So, finally …. the review ….


Asyla is the premium blended scotch whisky in the Compass Box core range. A blend with a high ratio of malt to grain (50%-50%), this whisky delivers an enjoyable experience and serves as a great introduction to the Compass Box line.

Color: The color of Asyla is that of a Sauvignon Blanc, light gold with a soft yellowish tinge.

Nose: (Neat): Taking an initial sniff, there is a delicacy to the nose….don’t get me wrong, there is quite a bit going on, but all of it is sort of ….delicate, subtle. The nose is softly appealing. First impression is that there is quite a bit of sweet malt and cereal notes, but soon a rich, soft vanilla adds more sweetness. There is a good dose of oak spice – some cinnamon, a light touch of white pepper. While the grains, vanilla and spice notes are dominant, I also get  a touch of coconut, some lime zest, a hint of banana, and a delicate red apple note that adds nicely to the depth of aromas.  (With Water): The addition of water seems to turn up the dial on the fruity-side, toning down the sweetness of the vanilla. The malty side still remains solidly at the core of the nose.

Palate: (Neat): a creamy, buttery arrival – loads of vanilla, which remains through the mid-palate, when the spices start to make their presence known. Like the nose, this remains a “delicate” whisky, although delicate, it has a nice, rich body that coats the inside of your mouth. The flavors hold the line with the nose. Vanilla, sweet malt and cereal notes, although the cereals are now more along the line of toasted bread, less sweet. And the fruits continue to just kind of soften the corners. (With Water): The arrival is thinner, now – not really an improvement, in my eyes. Again, the flavors remain true and consistent. Vanilla, sweet malt, toast, oak spices, and softly fruity.

Finish: A touch of oak, sweet malt, the ripe apple and banana notes pull through more on the finish, softly peppery. The finish is surprisingly long given how delicate this is on the palate.

Overall: In reading the information on the Compass Box information sheet, Asyla is described as a whisky suitable as an aperitif and that is a very apt description; this whisky is wholly approachable, light and delicate, not quite simple, but certainly easy to drink……maybe too easy to drink! I think this would also serve as an excellent introductory whisky for a white wine drinker. This is a very good blend, surpassing a majority of other available current blends. The high malt content is evident and it has a beautiful mouthfeel. It is not overly complex and likely won’t deliver a challenging experience for the avowed single malt fan, but it is highly enjoyable and worth the occasional pour.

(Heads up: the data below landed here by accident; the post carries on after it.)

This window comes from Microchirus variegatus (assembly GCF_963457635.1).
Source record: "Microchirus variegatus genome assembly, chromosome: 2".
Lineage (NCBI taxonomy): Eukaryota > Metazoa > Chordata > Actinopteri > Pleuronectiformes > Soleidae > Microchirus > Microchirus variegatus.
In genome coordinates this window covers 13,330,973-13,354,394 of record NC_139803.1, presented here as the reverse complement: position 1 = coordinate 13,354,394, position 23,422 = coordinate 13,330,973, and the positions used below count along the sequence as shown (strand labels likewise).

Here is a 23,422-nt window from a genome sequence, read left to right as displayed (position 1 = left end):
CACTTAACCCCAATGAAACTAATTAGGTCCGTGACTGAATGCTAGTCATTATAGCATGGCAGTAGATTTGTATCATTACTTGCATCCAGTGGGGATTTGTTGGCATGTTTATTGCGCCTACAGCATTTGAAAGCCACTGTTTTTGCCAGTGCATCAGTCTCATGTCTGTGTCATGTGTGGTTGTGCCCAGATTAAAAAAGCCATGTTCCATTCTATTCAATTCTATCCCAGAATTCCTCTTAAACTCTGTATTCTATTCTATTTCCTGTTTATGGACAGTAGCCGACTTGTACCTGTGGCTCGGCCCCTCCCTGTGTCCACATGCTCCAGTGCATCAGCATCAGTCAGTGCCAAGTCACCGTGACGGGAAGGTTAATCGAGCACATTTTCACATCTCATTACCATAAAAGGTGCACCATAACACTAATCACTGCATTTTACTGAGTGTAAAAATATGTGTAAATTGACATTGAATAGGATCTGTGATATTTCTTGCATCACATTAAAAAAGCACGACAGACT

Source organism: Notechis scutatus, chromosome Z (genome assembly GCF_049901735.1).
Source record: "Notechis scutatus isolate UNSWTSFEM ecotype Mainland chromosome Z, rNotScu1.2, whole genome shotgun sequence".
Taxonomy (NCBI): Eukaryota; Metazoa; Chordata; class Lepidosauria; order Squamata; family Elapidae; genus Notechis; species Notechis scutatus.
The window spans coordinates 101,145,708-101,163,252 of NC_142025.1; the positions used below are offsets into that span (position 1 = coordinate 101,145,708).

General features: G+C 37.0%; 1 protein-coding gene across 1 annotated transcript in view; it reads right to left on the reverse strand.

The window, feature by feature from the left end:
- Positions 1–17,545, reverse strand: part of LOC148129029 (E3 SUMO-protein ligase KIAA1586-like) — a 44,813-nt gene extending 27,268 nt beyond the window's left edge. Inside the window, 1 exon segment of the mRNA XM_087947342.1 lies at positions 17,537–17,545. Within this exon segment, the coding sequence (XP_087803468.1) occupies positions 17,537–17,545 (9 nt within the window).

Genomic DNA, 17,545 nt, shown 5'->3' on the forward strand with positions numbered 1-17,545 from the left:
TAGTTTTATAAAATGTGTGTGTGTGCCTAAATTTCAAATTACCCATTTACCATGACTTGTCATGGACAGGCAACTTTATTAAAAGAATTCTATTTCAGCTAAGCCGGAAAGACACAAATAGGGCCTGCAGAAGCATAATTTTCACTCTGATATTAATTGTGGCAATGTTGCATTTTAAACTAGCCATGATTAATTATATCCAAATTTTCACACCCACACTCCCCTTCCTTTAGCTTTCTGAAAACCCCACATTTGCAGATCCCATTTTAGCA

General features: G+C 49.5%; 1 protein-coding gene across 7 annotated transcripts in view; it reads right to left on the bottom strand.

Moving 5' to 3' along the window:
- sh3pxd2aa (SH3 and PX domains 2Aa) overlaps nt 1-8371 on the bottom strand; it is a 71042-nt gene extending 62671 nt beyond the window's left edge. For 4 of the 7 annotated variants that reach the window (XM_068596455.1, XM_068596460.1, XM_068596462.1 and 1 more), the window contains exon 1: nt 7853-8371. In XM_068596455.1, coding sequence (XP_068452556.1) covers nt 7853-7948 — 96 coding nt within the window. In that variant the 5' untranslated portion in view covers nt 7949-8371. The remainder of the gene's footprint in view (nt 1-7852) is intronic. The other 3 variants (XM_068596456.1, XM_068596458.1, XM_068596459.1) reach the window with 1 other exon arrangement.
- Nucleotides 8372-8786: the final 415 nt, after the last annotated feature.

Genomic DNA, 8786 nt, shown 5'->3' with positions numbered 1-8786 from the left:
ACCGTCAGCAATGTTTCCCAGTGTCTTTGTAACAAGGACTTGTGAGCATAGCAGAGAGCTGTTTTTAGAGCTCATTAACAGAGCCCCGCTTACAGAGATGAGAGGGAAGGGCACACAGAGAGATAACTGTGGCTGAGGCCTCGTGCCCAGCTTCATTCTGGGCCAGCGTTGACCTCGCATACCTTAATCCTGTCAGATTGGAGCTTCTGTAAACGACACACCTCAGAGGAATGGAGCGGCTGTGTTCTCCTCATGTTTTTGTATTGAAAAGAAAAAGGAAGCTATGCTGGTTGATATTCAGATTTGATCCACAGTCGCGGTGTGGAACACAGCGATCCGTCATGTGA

Even though the Compass Box notes say that this can be drunk with ice or a splash of water, personally, I think it neither benefits nor needs water to fully appreciate the flavors.

I should also add that my first taste of Asyla was from a freshly opened bottle and now, a few days later, I think a bit of oxidization has benefited the whisky, bringing out a bit more body on the palate than I remember.



Distillery(ies): Single Malt from Alness (most likely Teaninich) and Longmorn (Longmorn), and Grain from Fife (Cameronbridge)

Type: Blended Scotch (50% Malt, 50% Grain), not chill-filtered, natural color.

Age: Not Stated

ABV: 40%

Maturation: 100% First-Fill American Oak, ex-Bourbon

Price: $46 (Specs)

Availability: Readily available